In Hood v. E.I. du Pont de Nemours & Co., et al., a Texas jury awarded a noticeably high verdict of $1.5 million in punitive damages and over $6.7 million in compensatory damages to Virgil Hood, a career mechanic diagnosed with Acute Myelogenous Leukemia. Plaintiffs alleged toxic exposure to benzene-containing products over the course of Mr. Hood's career as he worked with various paints and thinners from 1973 to 1996. The jury verdict in Hood v. E.I. du Pont de Nemours & Co., et al. highlights the recent shift in the world of civil litigation, as asbestos-centric Plaintiffs' firms refocus their fields of practice to include benzene litigation.
With a decline in the number of new diagnoses of mesothelioma, and in light of increasing government oversight and regulation, a growing number of well-known asbestos firms, including Waters, Krause & Paul, Locks Law Firm, Kazan, McClain, Satterley & Greenwood, and Brayton Purcell, are pursuing cases of alleged chemical and benzene exposure in the fields of personal injury and products liability. Significantly, as in Hood v. E.I. du Pont de Nemours & Co., et al., these asbestos firms are using traditional asbestos tactics and strategies to achieve high jury verdicts. There, Plaintiffs successfully argued that the sole remaining Defendant in the case, DuPont, knew that benzene exposure could cause bone marrow related illnesses, including leukemia, and failed to remove benzene from its own products despite advising other companies to remove benzene from their own paints.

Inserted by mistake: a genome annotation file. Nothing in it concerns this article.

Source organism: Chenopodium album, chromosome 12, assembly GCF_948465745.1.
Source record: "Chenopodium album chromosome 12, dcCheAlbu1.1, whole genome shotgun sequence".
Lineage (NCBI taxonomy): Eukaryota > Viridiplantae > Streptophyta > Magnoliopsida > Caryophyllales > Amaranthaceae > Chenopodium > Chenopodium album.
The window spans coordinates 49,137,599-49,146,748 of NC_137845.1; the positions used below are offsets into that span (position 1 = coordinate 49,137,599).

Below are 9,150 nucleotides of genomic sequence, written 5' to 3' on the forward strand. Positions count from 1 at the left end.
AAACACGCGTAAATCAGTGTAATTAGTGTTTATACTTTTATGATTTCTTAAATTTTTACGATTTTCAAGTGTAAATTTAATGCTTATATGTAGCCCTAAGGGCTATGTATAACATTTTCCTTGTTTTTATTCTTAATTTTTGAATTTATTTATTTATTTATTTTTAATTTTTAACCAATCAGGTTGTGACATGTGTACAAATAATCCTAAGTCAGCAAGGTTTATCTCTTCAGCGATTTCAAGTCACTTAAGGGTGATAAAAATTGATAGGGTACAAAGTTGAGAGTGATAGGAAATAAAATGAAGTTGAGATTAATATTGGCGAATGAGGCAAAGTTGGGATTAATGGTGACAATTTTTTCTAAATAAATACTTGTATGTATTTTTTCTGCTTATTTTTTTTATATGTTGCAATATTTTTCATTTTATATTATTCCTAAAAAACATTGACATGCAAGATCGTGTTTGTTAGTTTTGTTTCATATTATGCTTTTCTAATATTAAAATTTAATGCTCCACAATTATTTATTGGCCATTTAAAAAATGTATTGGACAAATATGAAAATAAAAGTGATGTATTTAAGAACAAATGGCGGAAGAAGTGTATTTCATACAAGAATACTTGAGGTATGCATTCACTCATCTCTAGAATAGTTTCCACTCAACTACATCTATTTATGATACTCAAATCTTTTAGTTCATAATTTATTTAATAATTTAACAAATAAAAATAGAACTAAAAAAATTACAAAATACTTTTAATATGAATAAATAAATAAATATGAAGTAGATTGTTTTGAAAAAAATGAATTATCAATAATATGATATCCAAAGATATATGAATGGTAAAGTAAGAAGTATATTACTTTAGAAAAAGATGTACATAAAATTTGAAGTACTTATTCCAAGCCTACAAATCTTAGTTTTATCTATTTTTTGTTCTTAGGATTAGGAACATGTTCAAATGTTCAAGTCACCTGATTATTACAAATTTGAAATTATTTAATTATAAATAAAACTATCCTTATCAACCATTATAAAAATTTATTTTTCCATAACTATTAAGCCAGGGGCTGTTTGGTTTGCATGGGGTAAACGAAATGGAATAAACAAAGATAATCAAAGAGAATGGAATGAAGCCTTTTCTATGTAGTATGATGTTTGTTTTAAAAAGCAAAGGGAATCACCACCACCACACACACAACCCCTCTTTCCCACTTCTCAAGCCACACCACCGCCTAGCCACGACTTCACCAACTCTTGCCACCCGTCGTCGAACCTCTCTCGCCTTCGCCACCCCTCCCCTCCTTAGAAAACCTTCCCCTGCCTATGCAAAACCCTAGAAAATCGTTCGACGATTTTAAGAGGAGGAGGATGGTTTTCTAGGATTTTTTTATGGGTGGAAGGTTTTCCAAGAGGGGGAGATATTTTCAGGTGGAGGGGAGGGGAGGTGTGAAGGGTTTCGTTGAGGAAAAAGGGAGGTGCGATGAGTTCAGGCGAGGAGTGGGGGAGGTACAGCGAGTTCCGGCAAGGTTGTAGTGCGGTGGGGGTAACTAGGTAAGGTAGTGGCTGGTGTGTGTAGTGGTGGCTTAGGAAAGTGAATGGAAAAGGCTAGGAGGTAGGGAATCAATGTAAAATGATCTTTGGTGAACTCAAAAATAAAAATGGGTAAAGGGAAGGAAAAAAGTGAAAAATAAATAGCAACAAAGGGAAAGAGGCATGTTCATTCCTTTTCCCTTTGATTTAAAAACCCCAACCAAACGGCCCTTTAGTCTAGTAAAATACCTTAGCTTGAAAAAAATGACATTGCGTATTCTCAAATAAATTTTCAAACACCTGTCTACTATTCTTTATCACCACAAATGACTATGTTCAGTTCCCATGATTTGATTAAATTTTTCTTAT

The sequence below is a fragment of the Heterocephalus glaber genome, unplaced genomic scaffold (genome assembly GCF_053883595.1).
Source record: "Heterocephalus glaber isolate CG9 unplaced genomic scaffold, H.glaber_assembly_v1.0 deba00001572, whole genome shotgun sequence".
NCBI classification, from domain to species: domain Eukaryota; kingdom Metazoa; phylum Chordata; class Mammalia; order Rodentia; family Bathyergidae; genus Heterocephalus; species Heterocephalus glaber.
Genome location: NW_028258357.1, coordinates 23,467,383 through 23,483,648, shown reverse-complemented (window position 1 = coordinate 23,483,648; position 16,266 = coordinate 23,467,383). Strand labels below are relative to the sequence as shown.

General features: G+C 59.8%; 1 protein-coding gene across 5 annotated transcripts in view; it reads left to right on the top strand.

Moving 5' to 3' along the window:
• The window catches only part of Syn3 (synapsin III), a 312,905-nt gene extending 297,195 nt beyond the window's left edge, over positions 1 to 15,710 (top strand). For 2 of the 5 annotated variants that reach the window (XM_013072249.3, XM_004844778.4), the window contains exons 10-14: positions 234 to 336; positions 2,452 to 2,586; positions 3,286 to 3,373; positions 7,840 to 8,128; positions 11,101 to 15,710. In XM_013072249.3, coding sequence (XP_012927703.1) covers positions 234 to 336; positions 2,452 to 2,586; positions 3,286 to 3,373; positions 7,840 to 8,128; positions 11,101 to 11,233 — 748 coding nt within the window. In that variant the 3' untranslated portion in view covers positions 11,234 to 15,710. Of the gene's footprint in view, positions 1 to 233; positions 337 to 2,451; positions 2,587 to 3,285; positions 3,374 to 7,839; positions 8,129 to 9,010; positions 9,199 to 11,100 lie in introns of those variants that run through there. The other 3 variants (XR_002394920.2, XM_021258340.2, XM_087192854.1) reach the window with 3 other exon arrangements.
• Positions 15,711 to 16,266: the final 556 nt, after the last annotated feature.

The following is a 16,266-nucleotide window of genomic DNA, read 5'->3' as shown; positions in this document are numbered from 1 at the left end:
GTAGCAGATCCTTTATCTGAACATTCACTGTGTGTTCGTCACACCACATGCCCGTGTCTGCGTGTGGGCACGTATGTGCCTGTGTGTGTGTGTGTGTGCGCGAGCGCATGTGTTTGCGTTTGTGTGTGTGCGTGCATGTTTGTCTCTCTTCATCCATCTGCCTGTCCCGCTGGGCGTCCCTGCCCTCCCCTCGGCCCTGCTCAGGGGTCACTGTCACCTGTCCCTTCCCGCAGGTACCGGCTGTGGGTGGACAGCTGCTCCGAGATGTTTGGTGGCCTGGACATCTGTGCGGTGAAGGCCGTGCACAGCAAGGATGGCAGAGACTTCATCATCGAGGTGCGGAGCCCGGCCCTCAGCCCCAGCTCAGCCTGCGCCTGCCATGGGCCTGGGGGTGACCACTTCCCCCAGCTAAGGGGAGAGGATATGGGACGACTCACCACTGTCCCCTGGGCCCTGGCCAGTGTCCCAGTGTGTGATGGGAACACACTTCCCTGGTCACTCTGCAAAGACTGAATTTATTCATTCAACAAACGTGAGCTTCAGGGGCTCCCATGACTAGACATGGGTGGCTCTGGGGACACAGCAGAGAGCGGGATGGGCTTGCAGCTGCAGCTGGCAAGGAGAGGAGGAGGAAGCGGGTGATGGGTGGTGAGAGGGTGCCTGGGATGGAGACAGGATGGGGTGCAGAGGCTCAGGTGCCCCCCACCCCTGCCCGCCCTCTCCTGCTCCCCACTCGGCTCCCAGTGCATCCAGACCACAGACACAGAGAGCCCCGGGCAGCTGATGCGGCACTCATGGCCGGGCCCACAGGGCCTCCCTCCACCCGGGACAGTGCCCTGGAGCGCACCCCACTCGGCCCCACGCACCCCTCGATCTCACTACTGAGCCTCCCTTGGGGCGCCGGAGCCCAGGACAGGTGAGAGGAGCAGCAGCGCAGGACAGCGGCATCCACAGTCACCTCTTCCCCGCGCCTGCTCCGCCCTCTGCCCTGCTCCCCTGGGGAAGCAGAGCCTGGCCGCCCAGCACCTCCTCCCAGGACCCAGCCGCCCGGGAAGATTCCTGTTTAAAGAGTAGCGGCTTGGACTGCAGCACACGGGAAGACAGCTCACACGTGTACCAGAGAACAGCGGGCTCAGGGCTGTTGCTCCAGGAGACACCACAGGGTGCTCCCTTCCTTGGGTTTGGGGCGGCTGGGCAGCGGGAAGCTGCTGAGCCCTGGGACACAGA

In Hood v. E.I. du Pont de Nemours & Co., et al., Plaintiffs were represented by Waters, Krause & Paul, a law firm which traditionally handled asbestos litigation. Poole Shaffery has frequently defended asbestos-related matters brought by Waters, Krause & Paul, and as recently as May 2015, Poole Shaffery successfully moved for a verdict of nonsuit against Waters, Krause & Paul in Poplawski v. Abacus Roof Corp. There, Plaintiff alleged he developed peritoneal mesothelioma as a result of exposure to asbestos-containing products while working in the construction industry in Southern California in the 1960s and 1970s.
However, with the decreasing number of new cases of asbestos exposure, and the increase in government regulation, plaintiffs' firms are forced to explore other aspects toxic tort litigation. As the $8.2 million jury verdict in Hood v. E.I. du Pont de Nemours & Co., et al., signals, traditionally asbestos-centric plaintiffs' law firms are shifting their area of focus to include cases of alleged benzene and other chemical exposure. Asbestos firms have historically drawn direct comparisons between the development of mesothelioma and exposure to asbestos. It now seems as though traditional asbestos firms will strive to similarly associate the development of leukemia with exposure to chemicals.